Constantine proposes fee hikes, new sales tax to rescue Metro riders

The county executive lays out a proposal for a ballot measure that would create a "transportation benefit district." A 25-cent fare increase is also likely in store.
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Waiting for a Metro 150, which connects Downtown Seattle, Kent and Auburn

The county executive lays out a proposal for a ballot measure that would create a "transportation benefit district." A 25-cent fare increase is also likely in store.

To stave off bus service cuts and raise money for roads, King County officials want voters to approve a local ballot initiative this spring. The initiative would create a “transportation benefit district” funded by increased vehicle license fees and a new sales tax.

Under the proposed ballot measure, announced by King County Executive Dow Constantine on Tuesday, vehicle license fees would rise from $20 to $60 and sales tax within the county would inch upwards by one-tenth of of 1 percent, meaning 1 cent per $10 dollars spent. The county estimates that each year the fees would generate $80 million and the tax would create another $50 million. About $80 million would go to King County Metro Transit. The remaining $50 million would pay for roads and other transportation projects. If the County Council approves, a vote on the ballot measure would take place during a special election held on April 22.

Four County Council members — Council Chair Larry Phillips, Jane Hague, Joe McDermott and Rod Dembowski — joined Constantine at a press conference on Tuesday to voice support for the initiative.

The governing board of the countywide transportation benefit district would consist of King County Council members. Under state law transportation benefit districts — and other special-purpose entities like port and fire districts — are considered “quasi-municipal corporations.” Transportation districts can implement vehicle registration fees up to $100 per year and sales taxes up to two-tenths of 1 percent with voter approval. The districts can also issue general obligation bonds.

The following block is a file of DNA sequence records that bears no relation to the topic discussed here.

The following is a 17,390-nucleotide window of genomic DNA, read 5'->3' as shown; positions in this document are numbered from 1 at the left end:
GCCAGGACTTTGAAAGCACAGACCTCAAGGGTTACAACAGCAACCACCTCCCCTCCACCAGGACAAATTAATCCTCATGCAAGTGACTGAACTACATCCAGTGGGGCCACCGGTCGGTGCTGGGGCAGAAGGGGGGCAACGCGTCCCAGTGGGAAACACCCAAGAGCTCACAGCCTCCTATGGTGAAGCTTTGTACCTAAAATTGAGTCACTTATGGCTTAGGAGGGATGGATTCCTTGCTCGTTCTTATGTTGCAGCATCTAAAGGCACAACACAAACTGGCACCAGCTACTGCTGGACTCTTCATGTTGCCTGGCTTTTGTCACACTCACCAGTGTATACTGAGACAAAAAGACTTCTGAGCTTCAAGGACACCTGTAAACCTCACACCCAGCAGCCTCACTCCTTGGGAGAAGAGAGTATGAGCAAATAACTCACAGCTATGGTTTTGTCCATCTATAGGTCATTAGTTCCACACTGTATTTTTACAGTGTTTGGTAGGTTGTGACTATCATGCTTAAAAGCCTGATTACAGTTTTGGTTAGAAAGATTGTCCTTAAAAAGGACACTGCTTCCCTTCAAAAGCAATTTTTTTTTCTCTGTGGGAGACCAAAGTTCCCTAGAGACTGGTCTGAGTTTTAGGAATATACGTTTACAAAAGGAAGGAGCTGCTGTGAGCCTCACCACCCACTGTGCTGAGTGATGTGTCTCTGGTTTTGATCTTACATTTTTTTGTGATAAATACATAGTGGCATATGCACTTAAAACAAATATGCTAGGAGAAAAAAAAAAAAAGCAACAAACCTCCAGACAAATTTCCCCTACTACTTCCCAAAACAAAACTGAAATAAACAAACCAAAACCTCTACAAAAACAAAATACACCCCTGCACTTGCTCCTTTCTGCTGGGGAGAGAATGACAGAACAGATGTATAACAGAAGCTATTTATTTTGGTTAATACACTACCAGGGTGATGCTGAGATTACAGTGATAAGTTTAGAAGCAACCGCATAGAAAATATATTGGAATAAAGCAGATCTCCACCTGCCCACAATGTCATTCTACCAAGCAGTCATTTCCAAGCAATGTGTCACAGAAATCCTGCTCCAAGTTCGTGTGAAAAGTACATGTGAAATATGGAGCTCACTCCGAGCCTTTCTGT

Without a new source of funding, Metro Transit will face a $75 million budget gap later this year. As a result of the shortfall, the agency has said it will have to cut 74 bus routes and reduce or change service on 107 others. Constantine said on Tuesday that he would prefer using a motor vehicle excise tax rather than the transportation district to help fund Metro. But King County does not have the ability to levy the MVET, which is based on a vehicle's value, without the state Legislature’s authorization. Lawmakers in Olympia have been unable to agree on any legislation that might solve Metro Transit’s budget woes.

“We are out of time for a statewide bill that includes a local transportation solution,” Constantine said. “For five years now we’ve lived under the threat of drastic cuts, bus cuts, at a time when we’ve needed more service, not less.”

Constantine is also proposing that Metro Transit adopt a scheduled 25-cent across the board fare increase in March 2015. At that time, the most expensive fare would rise from $3.00 to $3.25. The fare hike will create an estimated $6.6 million in additional annual revenue, which was already factored into the agency’s financial planning.

Riders with incomes that are equal to or less than two times the federal poverty level would qualify for a new reduced $1.50 fare. The income threshold for the fare would be $22,980 for a single person. Details of determining eligibility have to be worked out. All reduced fare payments would be done through an ORCA card rather than cash.

For the last two years, Metro Transit has avoided service cuts by relying on revenue from a $20-per-vehicle “congestion reduction charge.” Language in the state law authorizing the charge will cause it to expire in June. The transit agency has made $800 million in cost cuts and savings during the last five years and has already increased fares four times since 2008. Constantine said that sales tax declines during the Great Recession caused Metro’s money troubles. Roughly 54 percent of the agency’s operating budget comes from sales tax.

Revenue generated by the transportation district will be divided up within the county based on population. Seattle is slated to receive $16.5 million annually for transportation projects.

“It’s an agreement we can all live with, the cities and the county,” said the City Council’s Transportation Committee chair Tom Rasmussen. “We’re only getting six or seven million now a year from the current vehicle license fee.”

In remarks after the press conference, Constantine said that if lawmakers in Olympia pass legislation that could provide Metro funding before the ballot measure goes up for a vote, then he would be willing to shelve the idea for the transportation district.

Asked what would happen if the Legislature passes a bill after voters have already approved the transportation district plan he said: “I’d be happy to work with the legislators to find a way to replace the taxes the voters approve with a different set of taxes, that might be by vote of the people, that might be by councilmanic action.”

In Olympia on Tuesday, state Senate majority leader Rodney Tom, who represents the 48th District, which includes Bellevue, knocked Constantine's proposal, saying it gives legislators from King County less incentive to hammer out a statewide transportation deal.

Constantine said the county has passed the point where it could wait for a legislative comprimise.

“We want them to keep working on this,” he said, referring to the Legislature. “The problem is we’re out of time, we’re out of money.”


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